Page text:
With the release of  (the entire) season 2 of Netflix‘s political drama House of Cards, many U.S. television viewers are spending the week binge-watching episode after episode of this highly addictive show. (Netflix releases its original series all at once.)  Binge-viewing defies the way many of us were trained to watch television. Plus, it goes against healthy living and good logic, but it’s just as satisfying as munching on potato chip after potato chip.

Perhaps it’s revenge against our parents. As small kids in Italy, we were only allowed to watch television in the afternoon during the half-hour daily, La TV dei Ragazzi (“Children’s TV”) and had to go to bed after the 9 p.m. Carosello (cluster of entertaining TV ads). As parents we use television as an electronic babysitter, making our children screen-addicted, be it large (TV set), small (computer) or portable (smartphone/tablet). Imagine, after staring at a computer screen at work for eight hours, we all go home to gorge on one episode after another of the same show, becoming the ultimate couch potatoes (literally and figuratively, considering that obesity is now affecting 35 percent of the U.S. population, 24 percent in Mexico and 23 percent in the U.K.).

It is also possible that binge-viewing is a result of better-quality television programs, technology like streaming or even (as Netflix proclaimed in a commercial) as a rejection of channel surfing. Surely, Netflix’s programming strategy has encouraged binge-viewing rapidly gaining popularity (possibly, at the detriment of its bottom line), by releasing many full season episodes at once.

Actually, binge-viewing, the new way of watching television, is already old, having been introduced in 1996 by X-Files aficionados. Lately, however, after Netflix made it one of its key attractions, binge-programming was quickly adopted by cable/satellite channels such as FX, TBS, TNT and AMC as well. Reportedly, 88 percent of Netflix users and 70 percent of Hulu Plus users have streamed three or more episodes of the same show in one day. Binge-viewing is also becoming popular with broadcast television. According to Dermot Horan of Ireland’s ETV, “We certainly run back-to-back episodes of both dramas and comedies (e.g. CSI, The Big Bang Theory). We have occasionally run three episodes in a row, but that is the exception rather than the rule. I know it is very common in Europe (e.g. Scandinavia and France) to run two or three episodes of a drama back-to-back.”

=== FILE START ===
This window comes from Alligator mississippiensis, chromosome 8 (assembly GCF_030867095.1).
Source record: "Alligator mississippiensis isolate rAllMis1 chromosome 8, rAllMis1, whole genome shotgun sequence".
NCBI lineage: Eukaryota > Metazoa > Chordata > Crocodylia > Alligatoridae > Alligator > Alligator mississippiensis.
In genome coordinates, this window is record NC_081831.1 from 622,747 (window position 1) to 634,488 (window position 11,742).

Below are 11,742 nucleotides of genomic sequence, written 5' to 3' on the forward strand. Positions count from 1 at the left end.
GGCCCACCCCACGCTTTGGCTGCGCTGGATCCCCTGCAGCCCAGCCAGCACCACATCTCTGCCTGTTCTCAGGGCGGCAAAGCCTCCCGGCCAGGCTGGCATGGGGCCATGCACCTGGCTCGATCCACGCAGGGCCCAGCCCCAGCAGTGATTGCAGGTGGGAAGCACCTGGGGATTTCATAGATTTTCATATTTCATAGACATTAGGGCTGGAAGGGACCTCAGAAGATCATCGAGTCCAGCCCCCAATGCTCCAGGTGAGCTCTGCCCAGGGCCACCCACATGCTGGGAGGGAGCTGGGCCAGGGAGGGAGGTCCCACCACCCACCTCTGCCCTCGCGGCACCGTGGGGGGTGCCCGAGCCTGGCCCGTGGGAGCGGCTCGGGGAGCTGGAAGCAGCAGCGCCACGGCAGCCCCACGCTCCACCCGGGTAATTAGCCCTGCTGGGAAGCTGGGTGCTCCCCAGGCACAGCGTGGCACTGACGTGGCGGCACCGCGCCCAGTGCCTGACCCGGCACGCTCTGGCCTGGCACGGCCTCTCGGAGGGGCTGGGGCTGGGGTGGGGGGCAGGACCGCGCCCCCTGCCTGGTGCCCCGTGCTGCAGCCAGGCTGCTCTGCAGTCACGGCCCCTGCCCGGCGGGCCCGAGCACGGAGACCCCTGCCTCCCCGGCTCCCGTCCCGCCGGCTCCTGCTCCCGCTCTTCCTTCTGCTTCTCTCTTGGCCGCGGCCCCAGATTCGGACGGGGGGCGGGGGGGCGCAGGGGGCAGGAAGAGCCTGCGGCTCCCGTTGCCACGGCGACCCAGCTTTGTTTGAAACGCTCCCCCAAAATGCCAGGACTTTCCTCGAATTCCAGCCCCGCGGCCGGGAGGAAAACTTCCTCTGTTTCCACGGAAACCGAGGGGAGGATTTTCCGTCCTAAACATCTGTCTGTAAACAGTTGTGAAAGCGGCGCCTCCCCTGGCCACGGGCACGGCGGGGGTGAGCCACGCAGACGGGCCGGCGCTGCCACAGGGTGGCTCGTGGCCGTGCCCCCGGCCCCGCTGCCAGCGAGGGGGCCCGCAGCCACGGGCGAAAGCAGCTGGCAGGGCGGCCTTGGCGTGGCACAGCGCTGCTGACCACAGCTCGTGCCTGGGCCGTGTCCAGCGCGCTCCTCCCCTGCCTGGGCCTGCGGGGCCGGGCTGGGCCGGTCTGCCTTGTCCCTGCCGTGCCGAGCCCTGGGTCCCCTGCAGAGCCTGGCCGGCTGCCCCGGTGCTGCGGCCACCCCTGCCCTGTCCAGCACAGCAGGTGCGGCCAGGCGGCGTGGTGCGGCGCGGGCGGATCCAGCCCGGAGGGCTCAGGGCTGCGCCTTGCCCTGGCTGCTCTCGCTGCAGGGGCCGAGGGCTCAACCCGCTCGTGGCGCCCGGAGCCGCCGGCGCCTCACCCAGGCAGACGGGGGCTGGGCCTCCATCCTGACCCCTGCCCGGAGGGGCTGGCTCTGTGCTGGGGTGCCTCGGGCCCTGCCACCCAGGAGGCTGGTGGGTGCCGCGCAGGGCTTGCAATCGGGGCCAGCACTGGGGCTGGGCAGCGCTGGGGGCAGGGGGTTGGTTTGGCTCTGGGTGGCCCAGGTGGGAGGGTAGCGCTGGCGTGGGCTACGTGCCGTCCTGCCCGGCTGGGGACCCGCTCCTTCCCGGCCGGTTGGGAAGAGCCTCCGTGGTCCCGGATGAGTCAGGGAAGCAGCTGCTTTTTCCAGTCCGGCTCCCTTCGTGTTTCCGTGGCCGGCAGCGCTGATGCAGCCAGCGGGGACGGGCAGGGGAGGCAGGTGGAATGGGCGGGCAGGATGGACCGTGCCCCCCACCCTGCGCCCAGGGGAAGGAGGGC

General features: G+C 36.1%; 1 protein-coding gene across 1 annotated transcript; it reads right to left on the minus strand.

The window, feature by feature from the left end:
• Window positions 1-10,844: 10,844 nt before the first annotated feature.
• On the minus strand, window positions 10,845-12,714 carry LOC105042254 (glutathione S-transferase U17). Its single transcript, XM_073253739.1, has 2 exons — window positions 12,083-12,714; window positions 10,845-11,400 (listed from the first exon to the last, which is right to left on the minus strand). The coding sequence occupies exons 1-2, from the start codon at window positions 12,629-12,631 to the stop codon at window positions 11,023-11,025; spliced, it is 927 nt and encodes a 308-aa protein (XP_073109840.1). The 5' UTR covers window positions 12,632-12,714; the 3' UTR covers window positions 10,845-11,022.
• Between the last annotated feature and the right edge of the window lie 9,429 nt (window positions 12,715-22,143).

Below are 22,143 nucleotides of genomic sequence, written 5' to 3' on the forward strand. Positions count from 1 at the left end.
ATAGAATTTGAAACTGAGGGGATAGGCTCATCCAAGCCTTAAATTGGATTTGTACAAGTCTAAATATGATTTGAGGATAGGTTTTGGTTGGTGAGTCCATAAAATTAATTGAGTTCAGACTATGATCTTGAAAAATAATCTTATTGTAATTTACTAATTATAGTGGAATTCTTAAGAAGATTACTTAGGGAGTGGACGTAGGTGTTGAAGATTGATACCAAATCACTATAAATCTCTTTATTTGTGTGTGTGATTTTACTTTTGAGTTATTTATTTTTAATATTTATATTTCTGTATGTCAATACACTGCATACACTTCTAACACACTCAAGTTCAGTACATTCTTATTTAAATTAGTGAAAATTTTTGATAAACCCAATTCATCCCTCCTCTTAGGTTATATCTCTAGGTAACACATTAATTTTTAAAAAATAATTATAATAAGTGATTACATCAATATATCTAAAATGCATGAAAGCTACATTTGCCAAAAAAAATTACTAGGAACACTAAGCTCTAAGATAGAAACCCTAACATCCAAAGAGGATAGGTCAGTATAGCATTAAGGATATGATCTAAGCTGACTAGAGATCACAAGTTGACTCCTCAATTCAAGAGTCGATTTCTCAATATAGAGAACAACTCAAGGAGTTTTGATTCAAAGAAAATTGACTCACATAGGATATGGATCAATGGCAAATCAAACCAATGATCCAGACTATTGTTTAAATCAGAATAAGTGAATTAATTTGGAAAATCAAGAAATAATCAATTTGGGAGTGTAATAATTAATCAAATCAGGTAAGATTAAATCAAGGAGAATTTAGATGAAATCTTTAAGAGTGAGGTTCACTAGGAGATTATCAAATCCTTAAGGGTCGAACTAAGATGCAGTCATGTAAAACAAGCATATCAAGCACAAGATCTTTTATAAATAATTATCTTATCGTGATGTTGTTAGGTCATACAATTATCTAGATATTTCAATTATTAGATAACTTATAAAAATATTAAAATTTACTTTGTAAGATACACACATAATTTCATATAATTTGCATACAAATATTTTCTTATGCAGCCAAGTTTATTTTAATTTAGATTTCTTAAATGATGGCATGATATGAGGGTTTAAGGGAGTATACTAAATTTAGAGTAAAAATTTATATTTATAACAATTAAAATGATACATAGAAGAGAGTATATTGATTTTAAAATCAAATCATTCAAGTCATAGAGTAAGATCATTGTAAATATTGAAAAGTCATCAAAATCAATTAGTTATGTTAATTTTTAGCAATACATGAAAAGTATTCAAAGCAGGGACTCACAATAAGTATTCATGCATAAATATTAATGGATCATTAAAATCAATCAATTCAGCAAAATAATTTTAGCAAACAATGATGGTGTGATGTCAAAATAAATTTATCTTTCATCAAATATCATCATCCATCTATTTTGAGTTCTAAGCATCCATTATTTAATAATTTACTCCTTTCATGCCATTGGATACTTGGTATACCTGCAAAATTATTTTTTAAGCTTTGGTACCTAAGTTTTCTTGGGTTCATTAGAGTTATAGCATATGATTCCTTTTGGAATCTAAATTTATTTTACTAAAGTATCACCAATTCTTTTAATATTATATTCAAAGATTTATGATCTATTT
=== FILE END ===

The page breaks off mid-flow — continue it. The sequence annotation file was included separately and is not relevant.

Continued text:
He added, “One of the reasons we can’t do it more often is we are frequently running U.S. series very soon after their premiere transmission in America and so there is only one episode to show (we run Homeland two days after it plays on Showtime).

“When it comes to classic movies, we do run them sometimes back-to-back, or more frequently a few films from the same franchise over a weekend or a holiday period. Examples would be the James Bond and Indiana Jones francises.”

Overall, 67 percent of U.S. TV viewers have binged at one time or another. Recently, I too fell victim to binge-viewing while in a Los Angeles hotel, drawn in by a marathon of The Godfather films on AMC. I skipped dinner and at one point, halfway into the third installment, after realizing that it was 1:30 a.m. and I had a wake-up call at 6 a.m., I forced myself to turn the TV set off. The most unreasonable part of all is that I had already watched the film trilogy at least three times.

I must say that to induce sleep, channel surfing is much more effective than binge-viewing.

A version of this editorial first appeared in the Day 1 Daily at NATPE in Miami.

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